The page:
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  Writing a Novel Synopsis
by Terry W. Ervin II

Once a manuscript is complete and an author begins to focus on finding an agent or a publisher, one of the items often requested during the submission process is a brief synopsis. Unless the agent’s or publisher’s guidelines indicate specifically what is expected, the following explanation should provide some guidance.

What exactly is a brief synopsis? It’s a single spaced, one page, present tense, summary of the novel. Sometimes it bleeds onto a second page, but one is generally best. It is to cover the main action of the story, what’s at stake, the resolution and the main character’s involvement. For clarity, a synopsis isn’t what many call a teaser found on the back cover to entice readers toward purchasing the novel.

As stated, be sure to include the ending and avoid attempts to suggest to the editor or agent that he will have to request the full manuscript to find out what happens. It will backfire. Editors and agents are interested in what happens from the beginning to the end. It helps them determine if it is a novel they think has strong potential. Remember, the agent or editor reading the synopsis probably has at least a half dozen other packets on their desk to consider that day alone. And that doesn’t count all of the other things on the list to accomplish that day, of which reading slush rarely is at the top of the list.

Next question: How can an author condense an entire novel—all of the characters, plot twists, action and everything else—onto a single page?

For most writers it’s not easy. Many would prefer to write an entire novel as opposed to struggling with a synopsis. Writing a brief synopsis is difficult, but not impossible. Really, it’s not. It just takes time, effort and careful thought to boil it all down to what is important in the story while conveying action and giving the agent or editor a flavor of what the writer has to offer.

Here are four steps that may facilitate the writing of a brief synopsis:

1. Go ahead and write a synopsis. Include all that seems important, keeping it as short as possible. If it ends up five or eight pages, that’s okay for a start.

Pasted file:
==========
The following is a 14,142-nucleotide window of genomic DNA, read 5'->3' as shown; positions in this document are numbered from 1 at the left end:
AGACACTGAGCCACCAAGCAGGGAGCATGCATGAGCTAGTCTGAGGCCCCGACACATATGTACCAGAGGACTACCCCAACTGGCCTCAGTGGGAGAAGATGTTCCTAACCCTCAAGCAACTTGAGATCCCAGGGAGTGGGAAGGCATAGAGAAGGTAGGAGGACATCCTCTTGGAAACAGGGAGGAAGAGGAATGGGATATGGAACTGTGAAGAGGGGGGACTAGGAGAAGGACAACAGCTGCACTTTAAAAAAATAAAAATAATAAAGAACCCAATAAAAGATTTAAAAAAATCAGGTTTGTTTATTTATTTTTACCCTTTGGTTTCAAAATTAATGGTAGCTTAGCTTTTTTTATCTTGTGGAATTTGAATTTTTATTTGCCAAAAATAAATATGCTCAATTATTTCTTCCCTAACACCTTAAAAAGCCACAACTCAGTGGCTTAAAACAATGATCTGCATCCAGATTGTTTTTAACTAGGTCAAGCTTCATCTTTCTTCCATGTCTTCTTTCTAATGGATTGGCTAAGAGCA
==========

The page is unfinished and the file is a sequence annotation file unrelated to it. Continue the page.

2. After a day or two, go at it again. Use a hard copy and begin crossing out what really isn’t important to convey the main action and direction of the story. Be ruthless. Subplots, dialogue, in-depth character descriptions and secondary characters have no place in a synopsis.

3. Sit back and rethink what’s truly important in the novel. What is the main theme or struggle? Focus on that while revising and narrowing once again.

4. Then have individuals read your synopsis and provide input. I would break readers down into two categories. The first category would be individuals who have read the manuscript in some form. They won’t be as close to the project as the author and can provide a more objective view of what isn’t vital and can be eliminated—and state if something is missing that should be there. Consider what the readers have to say. Act upon suggestions if they make sense, especially if two or more readers make similar suggestions.

The second category would be well-read individuals who haven’t read the manuscript and have little to no knowledge of what the novel is about. While it helps if the readers are familiar with the genre, it’s not absolutely mandatory. The second category of readers can provide input not only on what appears unimportant and can be eliminated, but if the synopsis flows and makes sense. They won’t have any background knowledge with respect to the characters and events in the story which individuals who’ve read the manuscript would have. Their experience should mirror that of the editor or agent reading the synopsis plucked from the slush pile. Again, consider what those readers say and act upon the suggestions if they make sense.

Finally, the author should to go back after a week or two and smooth out and tighten up what has been created. Read it out loud and make sure it flows. Then it should be ready.

Of the agents and editors I’ve spoken with, there seems to be no one way they tackle the submission package (usually cover letter, first three chapters and synopsis). Some start with the first chapters. If they get through them and the story has piqued their interest, they look at the synopsis. Some read the synopsis first and then if it catches their attention, look at the first chapter. Others start with the cover letter before going to the synopsis or first chapter.

The bottom line is, just like the cover letter and the first three chapters, the synopsis should be the best product the author can produce. It should convey the story and reflect the author’s skill in both writing and storytelling, and accomplished in a way where brevity counts.


Terry W. Ervin II. All Rights Reserved.

Terry W. Ervin II is an English teacher who enjoys writing Science Fiction and Fantasy. His short fiction has appeared in a number of places including Futures Mystery Anthology Magazine, Fear and Trembling, and MindFlights. His fantasy novel, Flank Hawk is available in print through bookstores or
Amazon.com
or available as an ebook through
Smashwords

To contact Terry or learn more about his writing endeavors visit his website at:
www.ervin-author.com


 



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